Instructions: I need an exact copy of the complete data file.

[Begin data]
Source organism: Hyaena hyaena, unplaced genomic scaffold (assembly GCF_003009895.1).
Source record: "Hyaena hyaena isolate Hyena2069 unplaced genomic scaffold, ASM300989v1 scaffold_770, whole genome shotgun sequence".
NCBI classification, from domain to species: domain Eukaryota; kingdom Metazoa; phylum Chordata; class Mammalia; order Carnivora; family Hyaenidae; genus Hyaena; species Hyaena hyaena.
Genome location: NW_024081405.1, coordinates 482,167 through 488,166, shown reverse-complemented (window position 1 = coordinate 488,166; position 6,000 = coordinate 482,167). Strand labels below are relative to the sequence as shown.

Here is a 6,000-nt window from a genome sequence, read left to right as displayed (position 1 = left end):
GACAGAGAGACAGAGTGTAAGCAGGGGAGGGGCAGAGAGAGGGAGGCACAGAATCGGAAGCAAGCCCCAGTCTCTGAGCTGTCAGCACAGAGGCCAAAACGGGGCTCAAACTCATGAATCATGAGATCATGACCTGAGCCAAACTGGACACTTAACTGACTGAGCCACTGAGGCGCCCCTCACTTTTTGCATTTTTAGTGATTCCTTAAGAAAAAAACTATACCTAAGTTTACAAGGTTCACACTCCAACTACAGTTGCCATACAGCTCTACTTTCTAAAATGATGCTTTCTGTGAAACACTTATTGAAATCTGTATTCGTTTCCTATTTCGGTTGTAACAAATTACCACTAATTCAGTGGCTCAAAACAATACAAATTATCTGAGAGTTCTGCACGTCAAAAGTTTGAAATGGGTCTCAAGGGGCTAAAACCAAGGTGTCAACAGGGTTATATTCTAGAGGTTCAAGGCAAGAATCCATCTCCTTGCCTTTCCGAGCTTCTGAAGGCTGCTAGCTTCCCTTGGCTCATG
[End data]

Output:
Source organism: Hyaena hyaena, unplaced genomic scaffold (assembly GCF_003009895.1).
Source record: "Hyaena hyaena isolate Hyena2069 unplaced genomic scaffold, ASM300989v1 scaffold_770, whole genome shotgun sequence".
NCBI classification, from domain to species: domain Eukaryota; kingdom Metazoa; phylum Chordata; class Mammalia; order Carnivora; family Hyaenidae; genus Hyaena; species Hyaena hyaena.
Genome location: NW_024081405.1, coordinates 482,167 through 488,166, shown reverse-complemented (window position 1 = coordinate 488,166; position 6,000 = coordinate 482,167). Strand labels below are relative to the sequence as shown.

Here is a 6,000-nt window from a genome sequence, read left to right as displayed (position 1 = left end):
GACAGAGAGACAGAGTGTAAGCAGGGGAGGGGCAGAGAGAGGGAGGCACAGAATCGGAAGCAAGCCCCAGTCTCTGAGCTGTCAGCACAGAGGCCAAAACGGGGCTCAAACTCATGAATCATGAGATCATGACCTGAGCCAAACTGGACACTTAACTGACTGAGCCACTGAGGCGCCCCTCACTTTTTGCATTTTTAGTGATTCCTTAAGAAAAAAACTATACCTAAGTTTACAAGGTTCACACTCCAACTACAGTTGCCATACAGCTCTACTTTCTAAAATGATGCTTTCTGTGAAACACTTATTGAAATCTGTATTCGTTTCCTATTTCGGTTGTAACAAATTACCACTAATTCAGTGGCTCAAAACAATACAAATTATCTGAGAGTTCTGCACGTCAAAAGTTTGAAATGGGTCTCAAGGGGCTAAAACCAAGGTGTCAACAGGGTTATATTCTAGAGGTTCAAGGCAAGAATCCATCTCCTTGCCTTTCCGAGCTTCTGAAGGCTGCTAGCTTCCCTTGGCTCATG